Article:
"That was the selling point on these," Bullock said. "You knew where the pennies were going to go. Going back to the earliest days of SPLOST: There was a degree of mistrust [with local government]. This is a way to get around it."
But when the Whitfield County Commission introduced its SPLOST list in December, Jensen and other opponents balked. In particular, they felt the county would spend too much money on new buildings. While Jensen conceded that Administrative Building #2 needed to go, he objected to the commissioners' plan to tear down a second government building that he didn't think was in bad shape. In total, the county planned to spend $23.8 million on two buildings.
"It seemed like $100 million in search of projects," he said, "instead of mission-critical, necessary developments."
In mailers and at public meetings — which drew crowds of about 90 people, Jensen said — opponents hammered the commissioners for saying 30 percent of sales tax revenue came from out-of-county visitors. Laughter said the commissioners couldn't prove this number; it was just a guess. But the attack made the elected officials look like liars.
She added that the SPLOST list included $17.3 million for road, bridge and culvert improvements, as well as $2 million for fire and police vehicles. These are needs that the county can't ignore, she argued.
"Those same people who helped defeat the SPLOST are going to be the same people who come out and fuss and fuss at us about having to raise our [property] taxes," Laughter said. "People think we have fluff in our budget. We don't. We don't. We don't have $20 million that is sitting around."
In Catoosa County, Burns and other opponents railed online against the commissioners' T-SPLOST. They said the project list wasn't detailed enough. When the commissioners promised to build a bridge over the railroad tracks in Graysville, opponents said the move was "disingenuous," only a move to prop up votes at the last minute.
Burns said the commissioners did not have the public's trust. Though only two of the members are still on the board, she criticized the elected officials' decision in 2012 to back half of a $20 million loan from Erlanger Health System to Hutcheson Medical Center. When the Fort Oglethorpe hospital went bankrupt, the county paid $6.2 million to Erlanger in a settlement – money Burns argued could have "paved a whole lot of roads." She and other critics argued that only the county's developers benefit from the tax to improve infrastructure.
Henry, himself a developer, lamented this week that he and the other commissioners could only sway 22 percent of the voters. He sees criticism on Facebook that the commissioners are irresponsible with money, despite dropping the property tax rate the last two years, a tax rate that's about 30 percent lower than Walker County's.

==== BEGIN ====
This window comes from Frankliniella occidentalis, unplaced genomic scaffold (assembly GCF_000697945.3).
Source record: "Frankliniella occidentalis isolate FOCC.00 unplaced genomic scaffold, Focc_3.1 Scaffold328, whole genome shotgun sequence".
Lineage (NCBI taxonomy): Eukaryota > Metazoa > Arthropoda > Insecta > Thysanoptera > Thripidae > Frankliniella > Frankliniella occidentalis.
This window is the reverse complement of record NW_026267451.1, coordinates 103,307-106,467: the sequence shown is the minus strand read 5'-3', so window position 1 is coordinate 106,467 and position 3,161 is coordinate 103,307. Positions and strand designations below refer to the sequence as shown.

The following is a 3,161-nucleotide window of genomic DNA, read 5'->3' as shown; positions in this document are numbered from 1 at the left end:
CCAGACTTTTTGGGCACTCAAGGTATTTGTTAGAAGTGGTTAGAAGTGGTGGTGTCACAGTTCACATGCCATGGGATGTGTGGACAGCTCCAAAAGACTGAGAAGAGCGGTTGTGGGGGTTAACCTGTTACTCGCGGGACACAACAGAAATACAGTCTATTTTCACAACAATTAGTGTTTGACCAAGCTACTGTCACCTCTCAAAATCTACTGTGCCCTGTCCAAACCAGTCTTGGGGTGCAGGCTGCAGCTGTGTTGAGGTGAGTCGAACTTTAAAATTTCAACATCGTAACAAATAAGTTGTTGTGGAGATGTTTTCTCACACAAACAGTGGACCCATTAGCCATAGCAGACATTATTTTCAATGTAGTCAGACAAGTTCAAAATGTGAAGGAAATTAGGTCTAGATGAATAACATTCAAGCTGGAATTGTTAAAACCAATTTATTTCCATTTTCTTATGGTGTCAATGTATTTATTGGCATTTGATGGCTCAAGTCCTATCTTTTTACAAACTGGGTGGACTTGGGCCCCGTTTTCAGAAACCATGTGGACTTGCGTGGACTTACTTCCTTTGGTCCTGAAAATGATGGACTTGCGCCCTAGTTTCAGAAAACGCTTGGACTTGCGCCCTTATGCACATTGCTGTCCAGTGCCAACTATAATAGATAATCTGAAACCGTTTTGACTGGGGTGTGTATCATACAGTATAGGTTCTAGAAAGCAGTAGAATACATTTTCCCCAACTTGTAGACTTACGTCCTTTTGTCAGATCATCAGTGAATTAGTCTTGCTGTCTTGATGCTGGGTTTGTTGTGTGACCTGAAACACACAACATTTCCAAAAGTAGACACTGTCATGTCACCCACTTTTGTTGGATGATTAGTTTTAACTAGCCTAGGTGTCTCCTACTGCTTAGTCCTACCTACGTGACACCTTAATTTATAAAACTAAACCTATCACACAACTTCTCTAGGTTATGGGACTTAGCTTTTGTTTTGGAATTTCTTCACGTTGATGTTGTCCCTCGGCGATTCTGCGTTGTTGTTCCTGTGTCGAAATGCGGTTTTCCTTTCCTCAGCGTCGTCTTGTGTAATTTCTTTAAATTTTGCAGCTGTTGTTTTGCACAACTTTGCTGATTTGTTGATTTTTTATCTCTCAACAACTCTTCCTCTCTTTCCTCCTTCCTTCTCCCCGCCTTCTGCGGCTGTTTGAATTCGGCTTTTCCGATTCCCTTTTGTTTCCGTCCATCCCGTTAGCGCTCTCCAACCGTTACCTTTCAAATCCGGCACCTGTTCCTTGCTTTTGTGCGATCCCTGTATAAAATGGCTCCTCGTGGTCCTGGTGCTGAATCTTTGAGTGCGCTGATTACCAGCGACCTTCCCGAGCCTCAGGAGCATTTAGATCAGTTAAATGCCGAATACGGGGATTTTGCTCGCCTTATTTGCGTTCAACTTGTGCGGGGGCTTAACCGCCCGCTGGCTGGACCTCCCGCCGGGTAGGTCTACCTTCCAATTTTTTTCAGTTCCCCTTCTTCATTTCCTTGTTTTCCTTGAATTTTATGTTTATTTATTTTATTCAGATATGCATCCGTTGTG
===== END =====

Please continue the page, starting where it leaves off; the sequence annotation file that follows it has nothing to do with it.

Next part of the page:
"We didn't have a trust issue before," Henry said. "Everything was just so smooth. We didn't have any controversies. Everything runs right along. We come in under budget. The only public trust issue we had is what [opponents] created, unfairly."
Can you break through?
Dade County Commissioner Allan Bradford said last week he has felt the same way as Henry and Laughter. Dade County tried to pass a T-SPLOST in November 2017 and May 2018, losing both times with about 42 percent of the vote.
Walker County Commissioner Shannon Whitfield was much more successful. When he put the T-SPLOST item on the ballot in November 2017, 70 percent of people supported it. Whitfield unsealed three bids for a 23-mile paving project, funded by T-SPLOST, last week. He will award a contract during a meeting Thursday night.
Whitfield said voters passed the referendum because he lay the groundwork for months. Whitfield held public meetings in the summer of 2017, outlining the county's most recent audit for voters. He told them that the county would miss $1 million in state grants if they didn't pass a T-SPLOST, because he couldn't produce the necessary matching funds otherwise. The night before the election, he answered questions about the T-SPLOST for 80 minutes on Facebook Live, drawing 5,700 viewers — a higher number than the next day's actual turnout at the polls.
But for all his hard work, Whitfield admitted he also benefited from something other commissioners can't draw on: A predecessor who left the county $70 million in debt. Whitfield told voters the debt was "our inheritance." He explained they had to live with higher taxes, just to pull the county back into a respectable position.
Dean Kelly, the former coordinator of the Walker County Tea Party, said Whitfield "did a good job of selling the need for it."
"We're in a bad shape financially," he said. "[Voters are] willing to go the extra mile. But once the T-SPLOST expires, I think they're going to have a harder time getting that passed."
Contact staff writer Tyler Jett at 423-757-6476 or firstname.lastname@example.org. Follow him on Twitter @LetsJett.